However, alchemists incorrectly assumed that when a metal was dissolved in acid, it was broken down into its elements. Geber, for example, held to the belief that all metals are composed of the elements sulfur and mercury, an idea that had been proposed by his role model Jabir. Because only the proportions of the two substances were thought to differ from one metal to another, it was believed that one metal could be transformed into another simply by changing these proportions. What the alchemists didn't realize was that most of the metals with which they worked—gold, silver, iron, tin, and lead—were actually elements themselves. As a result, they cannot be broken down into simpler substances. (Dissolving metals in acid causes them to lose electrons, changing neutral metal atoms into ions—atoms bearing an electrical charge. However, this process does not change the identity of the element itself. Metallic lead, for instance, dissolves as lead ions, not as the ions of some other element.)

The discovery of mineral acids helped to bring respect to the study of chemicals and their properties. It also allowed alchemists to perform experiments that were previously impossible. However, the experiments involving these acids continued to focus primarily on potential gold-making techniques. As a result, mineral acids were produced only in small quantities by individual alchemists usually working in isolation. (One practical application was soon found for nitric acid. When a silver-coated gold coin was placed in a nitric acid solution, the silver would appear to be "transformed" to gold as the silver dissolved. This trick was used by swindlers to convince wealthy patrons to invest their money in gold-making schemes. Once the funds were handed over, however, the swindlers would never be heard from again.)

It would be several centuries before this class of chemicals had more than a minor impact on society at large. Sometime in the mid-1700s, it was discovered that sulfuric acid was useful in dyeing wool with indigo. Normally, wool does not absorb the rich blue color of indigo very easily. However, when the wool was first treated with sulfuric acid, the dye would bind to the cloth quite well. Because indigo blue (the same color still used to dye many blue jeans today) proved to be such a popular color, great quantities of sulfuric acid were soon in demand. Cheaper and quicker methods of manufacturing the acid were soon developed. As the price of sulfuric acid fell, chemists found more and more uses for it.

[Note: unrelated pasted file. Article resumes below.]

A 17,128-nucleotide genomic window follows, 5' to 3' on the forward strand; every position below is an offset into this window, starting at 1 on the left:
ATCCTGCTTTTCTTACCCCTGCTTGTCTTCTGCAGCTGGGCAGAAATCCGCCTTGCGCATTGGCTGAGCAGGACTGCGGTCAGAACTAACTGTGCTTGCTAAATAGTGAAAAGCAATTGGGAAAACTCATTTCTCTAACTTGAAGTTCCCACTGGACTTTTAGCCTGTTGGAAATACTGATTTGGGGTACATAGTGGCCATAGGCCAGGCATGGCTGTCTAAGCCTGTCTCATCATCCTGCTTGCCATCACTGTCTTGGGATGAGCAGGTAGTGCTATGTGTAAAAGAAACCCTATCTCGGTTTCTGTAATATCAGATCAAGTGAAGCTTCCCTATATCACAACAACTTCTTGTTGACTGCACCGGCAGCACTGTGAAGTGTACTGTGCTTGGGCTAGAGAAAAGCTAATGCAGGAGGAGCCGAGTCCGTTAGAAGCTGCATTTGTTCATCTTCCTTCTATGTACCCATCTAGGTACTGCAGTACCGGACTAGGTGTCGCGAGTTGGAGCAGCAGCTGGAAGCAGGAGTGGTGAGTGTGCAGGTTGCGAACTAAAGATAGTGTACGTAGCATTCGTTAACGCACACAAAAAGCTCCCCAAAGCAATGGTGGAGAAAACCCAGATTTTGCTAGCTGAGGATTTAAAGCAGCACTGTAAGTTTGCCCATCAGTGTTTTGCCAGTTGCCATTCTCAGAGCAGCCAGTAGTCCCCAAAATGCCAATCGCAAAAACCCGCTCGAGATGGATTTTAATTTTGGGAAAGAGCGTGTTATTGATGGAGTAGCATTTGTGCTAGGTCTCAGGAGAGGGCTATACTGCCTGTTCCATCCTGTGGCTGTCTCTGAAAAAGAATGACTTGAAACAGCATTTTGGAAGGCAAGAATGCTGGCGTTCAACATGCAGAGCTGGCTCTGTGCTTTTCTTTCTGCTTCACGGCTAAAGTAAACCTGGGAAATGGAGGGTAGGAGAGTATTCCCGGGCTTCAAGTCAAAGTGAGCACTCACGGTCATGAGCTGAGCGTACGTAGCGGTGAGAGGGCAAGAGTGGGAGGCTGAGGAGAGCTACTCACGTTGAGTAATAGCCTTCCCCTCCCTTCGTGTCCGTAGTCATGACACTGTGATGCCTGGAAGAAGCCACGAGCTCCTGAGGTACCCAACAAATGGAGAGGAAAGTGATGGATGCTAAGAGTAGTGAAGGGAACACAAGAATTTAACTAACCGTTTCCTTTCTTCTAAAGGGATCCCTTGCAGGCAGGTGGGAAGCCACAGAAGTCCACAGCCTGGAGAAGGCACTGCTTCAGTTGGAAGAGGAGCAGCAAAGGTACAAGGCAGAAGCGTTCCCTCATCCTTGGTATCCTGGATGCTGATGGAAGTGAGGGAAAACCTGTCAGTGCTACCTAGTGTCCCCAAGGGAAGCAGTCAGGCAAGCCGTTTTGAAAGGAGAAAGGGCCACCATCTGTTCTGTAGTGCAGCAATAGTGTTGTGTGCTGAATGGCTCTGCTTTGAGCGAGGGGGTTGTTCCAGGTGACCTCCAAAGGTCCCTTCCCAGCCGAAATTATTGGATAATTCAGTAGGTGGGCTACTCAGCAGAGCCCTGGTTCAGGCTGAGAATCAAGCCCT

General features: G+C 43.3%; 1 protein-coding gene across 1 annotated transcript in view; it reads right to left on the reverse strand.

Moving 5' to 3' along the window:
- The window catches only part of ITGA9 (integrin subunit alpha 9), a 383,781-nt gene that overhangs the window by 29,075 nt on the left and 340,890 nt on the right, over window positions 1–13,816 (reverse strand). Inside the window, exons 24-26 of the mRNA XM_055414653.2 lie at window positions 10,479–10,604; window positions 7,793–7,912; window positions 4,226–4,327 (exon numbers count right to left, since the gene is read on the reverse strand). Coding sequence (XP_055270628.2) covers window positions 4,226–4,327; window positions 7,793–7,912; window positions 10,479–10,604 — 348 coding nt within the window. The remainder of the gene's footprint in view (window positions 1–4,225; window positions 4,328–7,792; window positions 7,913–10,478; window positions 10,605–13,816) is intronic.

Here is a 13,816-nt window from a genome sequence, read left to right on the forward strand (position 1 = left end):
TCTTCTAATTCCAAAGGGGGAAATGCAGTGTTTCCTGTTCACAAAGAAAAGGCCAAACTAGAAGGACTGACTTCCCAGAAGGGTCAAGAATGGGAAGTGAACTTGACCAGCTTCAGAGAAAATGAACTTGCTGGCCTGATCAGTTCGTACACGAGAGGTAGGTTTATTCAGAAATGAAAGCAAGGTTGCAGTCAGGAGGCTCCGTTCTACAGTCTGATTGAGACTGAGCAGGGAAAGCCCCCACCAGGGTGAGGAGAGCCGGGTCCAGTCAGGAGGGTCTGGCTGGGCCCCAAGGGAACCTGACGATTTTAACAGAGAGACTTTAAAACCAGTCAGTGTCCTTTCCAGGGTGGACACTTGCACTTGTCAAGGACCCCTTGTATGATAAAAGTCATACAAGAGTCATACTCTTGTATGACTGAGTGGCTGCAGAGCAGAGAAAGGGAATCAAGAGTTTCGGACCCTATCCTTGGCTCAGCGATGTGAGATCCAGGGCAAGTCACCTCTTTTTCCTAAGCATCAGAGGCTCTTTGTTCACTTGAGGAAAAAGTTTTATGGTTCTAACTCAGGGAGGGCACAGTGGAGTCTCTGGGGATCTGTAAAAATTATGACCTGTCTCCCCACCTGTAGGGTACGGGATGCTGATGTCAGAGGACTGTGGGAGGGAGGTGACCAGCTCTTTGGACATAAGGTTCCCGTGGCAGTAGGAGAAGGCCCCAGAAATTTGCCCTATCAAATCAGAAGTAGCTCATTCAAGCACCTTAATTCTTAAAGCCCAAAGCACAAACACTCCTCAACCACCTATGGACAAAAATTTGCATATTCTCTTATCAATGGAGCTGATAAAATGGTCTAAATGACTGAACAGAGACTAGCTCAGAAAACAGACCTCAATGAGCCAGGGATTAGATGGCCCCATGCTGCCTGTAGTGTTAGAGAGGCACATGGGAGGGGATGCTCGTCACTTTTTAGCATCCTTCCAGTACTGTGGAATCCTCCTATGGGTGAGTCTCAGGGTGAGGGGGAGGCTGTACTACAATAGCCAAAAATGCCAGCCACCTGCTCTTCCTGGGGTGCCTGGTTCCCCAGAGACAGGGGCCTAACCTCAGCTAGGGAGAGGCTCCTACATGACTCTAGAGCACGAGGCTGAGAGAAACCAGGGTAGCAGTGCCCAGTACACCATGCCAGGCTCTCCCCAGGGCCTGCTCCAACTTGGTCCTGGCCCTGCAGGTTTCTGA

Meanwhile, in England, hat-makers had discovered that a solution of mercury and nitric acid could be used in the manufacture of popular felt hats. And in the Netherlands, it was found that when tin was dissolved in aqua regia and then added to a purple dye, a brilliant scarlet hue was produced that could be used to color silk.

It wasn't until the late 1700s that chemists first began to investigate the chemical nature of acids. They began to ask how and why acids are capable of behaving as they do instead of simply investigating what they can do. At that time, Antoine Lavoisier proposed that acidity was caused by the presence of oxygen in a compound. His proposal turned out to be incorrect, but it turned attention toward further study of this class of compounds. It was not until the twentieth century that a full understanding of the chemical nature of acids was finally achieved. Today, Geber's oil of vitriol is the most important industrial chemical worldwide. Its chief use is in the manufacture of fertilizers, but it is also used in the production of drugs, explosives, detergents, and automobile batteries. Nitric acid is used to make many of the same products.


Further Reading

Asimov, Isaac. Asimov's Biographical Encyclopedia of Science and Technology, 2nd rev. ed. New York: Doubleday & Company, Inc., 1982.

Cobb, Cathy and Harold Goldwhite. Creations of Fire: Chemistry's Lively History from Alchemy to the Atomic Age. New York: Plenum Press, 1995.

Farber, Eduard. The Evolution of Chemistry: A History of its Ideas, Methods, and Materials, 2nd ed. New York: The Ronald Press Company, 1959.

Partington, J. R. A Short History of Chemistry, 3rd ed., revised and enlarged. New York: Dover Publications, Inc., 1989.

Stillman, John Maxson. The Story of Early Chemistry. New York: D. Appleton and Company, 1924.

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The Alchemy of Mineral Acids